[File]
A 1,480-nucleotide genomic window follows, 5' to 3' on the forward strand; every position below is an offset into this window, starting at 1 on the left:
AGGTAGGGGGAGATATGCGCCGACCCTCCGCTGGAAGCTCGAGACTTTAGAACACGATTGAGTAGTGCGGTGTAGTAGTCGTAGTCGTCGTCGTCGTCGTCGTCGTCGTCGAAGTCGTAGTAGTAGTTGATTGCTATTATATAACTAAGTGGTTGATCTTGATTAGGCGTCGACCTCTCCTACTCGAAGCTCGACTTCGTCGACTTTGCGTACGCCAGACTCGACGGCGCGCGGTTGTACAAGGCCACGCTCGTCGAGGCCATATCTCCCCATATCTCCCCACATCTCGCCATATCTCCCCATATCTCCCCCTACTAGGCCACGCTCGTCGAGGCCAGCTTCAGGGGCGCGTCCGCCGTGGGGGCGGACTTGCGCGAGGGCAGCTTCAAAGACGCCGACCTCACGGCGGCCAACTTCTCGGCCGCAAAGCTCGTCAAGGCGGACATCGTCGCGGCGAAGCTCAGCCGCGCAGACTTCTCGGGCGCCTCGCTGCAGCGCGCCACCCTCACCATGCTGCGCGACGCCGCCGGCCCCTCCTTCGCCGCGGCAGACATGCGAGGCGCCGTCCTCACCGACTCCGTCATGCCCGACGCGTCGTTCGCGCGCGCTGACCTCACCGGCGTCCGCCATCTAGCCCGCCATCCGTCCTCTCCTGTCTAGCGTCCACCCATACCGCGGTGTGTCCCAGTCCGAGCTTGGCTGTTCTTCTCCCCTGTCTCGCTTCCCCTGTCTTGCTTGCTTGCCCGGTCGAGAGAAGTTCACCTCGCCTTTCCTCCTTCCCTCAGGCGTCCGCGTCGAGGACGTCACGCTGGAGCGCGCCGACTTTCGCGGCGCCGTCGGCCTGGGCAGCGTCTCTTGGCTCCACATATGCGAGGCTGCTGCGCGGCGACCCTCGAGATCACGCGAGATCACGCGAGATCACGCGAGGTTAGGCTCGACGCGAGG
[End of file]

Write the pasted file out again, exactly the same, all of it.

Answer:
A 1,480-nucleotide genomic window follows, 5' to 3' on the forward strand; every position below is an offset into this window, starting at 1 on the left:
AGGTAGGGGGAGATATGCGCCGACCCTCCGCTGGAAGCTCGAGACTTTAGAACACGATTGAGTAGTGCGGTGTAGTAGTCGTAGTCGTCGTCGTCGTCGTCGTCGTCGTCGAAGTCGTAGTAGTAGTTGATTGCTATTATATAACTAAGTGGTTGATCTTGATTAGGCGTCGACCTCTCCTACTCGAAGCTCGACTTCGTCGACTTTGCGTACGCCAGACTCGACGGCGCGCGGTTGTACAAGGCCACGCTCGTCGAGGCCATATCTCCCCATATCTCCCCACATCTCGCCATATCTCCCCATATCTCCCCCTACTAGGCCACGCTCGTCGAGGCCAGCTTCAGGGGCGCGTCCGCCGTGGGGGCGGACTTGCGCGAGGGCAGCTTCAAAGACGCCGACCTCACGGCGGCCAACTTCTCGGCCGCAAAGCTCGTCAAGGCGGACATCGTCGCGGCGAAGCTCAGCCGCGCAGACTTCTCGGGCGCCTCGCTGCAGCGCGCCACCCTCACCATGCTGCGCGACGCCGCCGGCCCCTCCTTCGCCGCGGCAGACATGCGAGGCGCCGTCCTCACCGACTCCGTCATGCCCGACGCGTCGTTCGCGCGCGCTGACCTCACCGGCGTCCGCCATCTAGCCCGCCATCCGTCCTCTCCTGTCTAGCGTCCACCCATACCGCGGTGTGTCCCAGTCCGAGCTTGGCTGTTCTTCTCCCCTGTCTCGCTTCCCCTGTCTTGCTTGCTTGCCCGGTCGAGAGAAGTTCACCTCGCCTTTCCTCCTTCCCTCAGGCGTCCGCGTCGAGGACGTCACGCTGGAGCGCGCCGACTTTCGCGGCGCCGTCGGCCTGGGCAGCGTCTCTTGGCTCCACATATGCGAGGCTGCTGCGCGGCGACCCTCGAGATCACGCGAGATCACGCGAGATCACGCGAGGTTAGGCTCGACGCGAGG